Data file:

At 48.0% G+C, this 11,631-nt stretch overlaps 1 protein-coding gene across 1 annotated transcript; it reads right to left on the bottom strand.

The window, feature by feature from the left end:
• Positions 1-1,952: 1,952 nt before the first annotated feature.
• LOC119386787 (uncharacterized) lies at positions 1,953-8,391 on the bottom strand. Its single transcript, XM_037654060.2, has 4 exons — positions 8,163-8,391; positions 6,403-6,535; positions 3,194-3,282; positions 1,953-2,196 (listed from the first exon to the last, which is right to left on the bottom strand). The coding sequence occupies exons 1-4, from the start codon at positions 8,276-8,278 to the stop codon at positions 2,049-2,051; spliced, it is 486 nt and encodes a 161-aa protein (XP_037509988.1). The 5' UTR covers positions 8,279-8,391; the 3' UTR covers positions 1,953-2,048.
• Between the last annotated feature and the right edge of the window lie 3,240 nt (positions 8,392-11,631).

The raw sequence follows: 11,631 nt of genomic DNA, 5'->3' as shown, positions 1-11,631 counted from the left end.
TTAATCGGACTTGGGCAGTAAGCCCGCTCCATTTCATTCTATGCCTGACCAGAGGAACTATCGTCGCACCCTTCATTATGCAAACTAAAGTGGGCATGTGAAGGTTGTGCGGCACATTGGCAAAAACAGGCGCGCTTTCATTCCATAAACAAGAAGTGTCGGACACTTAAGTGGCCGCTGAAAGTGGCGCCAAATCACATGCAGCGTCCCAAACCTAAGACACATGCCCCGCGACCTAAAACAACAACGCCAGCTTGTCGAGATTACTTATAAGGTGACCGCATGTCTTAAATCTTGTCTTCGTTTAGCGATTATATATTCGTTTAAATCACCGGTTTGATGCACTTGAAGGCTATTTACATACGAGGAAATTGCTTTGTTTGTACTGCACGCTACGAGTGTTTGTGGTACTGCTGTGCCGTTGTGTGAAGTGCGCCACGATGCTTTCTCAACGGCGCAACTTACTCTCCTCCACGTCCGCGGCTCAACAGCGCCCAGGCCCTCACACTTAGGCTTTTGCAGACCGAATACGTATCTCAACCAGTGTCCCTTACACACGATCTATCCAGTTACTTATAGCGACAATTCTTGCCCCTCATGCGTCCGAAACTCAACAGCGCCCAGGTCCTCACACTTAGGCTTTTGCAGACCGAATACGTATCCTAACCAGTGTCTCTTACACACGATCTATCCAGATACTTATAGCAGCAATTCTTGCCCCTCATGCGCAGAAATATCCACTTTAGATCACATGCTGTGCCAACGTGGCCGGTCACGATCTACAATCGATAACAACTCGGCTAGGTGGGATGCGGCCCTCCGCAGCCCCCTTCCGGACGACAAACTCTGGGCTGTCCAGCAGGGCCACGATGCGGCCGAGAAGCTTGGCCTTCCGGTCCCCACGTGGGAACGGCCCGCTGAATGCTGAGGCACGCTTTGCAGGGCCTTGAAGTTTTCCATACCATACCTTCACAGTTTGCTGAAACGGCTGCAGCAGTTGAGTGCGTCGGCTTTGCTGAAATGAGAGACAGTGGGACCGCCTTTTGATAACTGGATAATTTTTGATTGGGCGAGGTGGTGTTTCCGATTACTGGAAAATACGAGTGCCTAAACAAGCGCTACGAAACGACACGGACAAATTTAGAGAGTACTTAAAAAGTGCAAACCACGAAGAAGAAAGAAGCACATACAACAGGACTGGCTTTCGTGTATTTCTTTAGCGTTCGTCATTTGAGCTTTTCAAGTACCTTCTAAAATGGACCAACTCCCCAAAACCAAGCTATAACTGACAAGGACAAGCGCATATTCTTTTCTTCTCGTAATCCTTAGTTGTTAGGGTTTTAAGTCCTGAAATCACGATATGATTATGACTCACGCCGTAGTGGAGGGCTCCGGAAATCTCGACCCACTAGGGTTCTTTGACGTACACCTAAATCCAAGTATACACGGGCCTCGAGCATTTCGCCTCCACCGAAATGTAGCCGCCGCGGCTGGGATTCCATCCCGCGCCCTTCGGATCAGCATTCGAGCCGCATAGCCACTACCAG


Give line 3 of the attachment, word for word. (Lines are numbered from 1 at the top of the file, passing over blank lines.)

• Positions 1-1,952: 1,952 nt before the first annotated feature.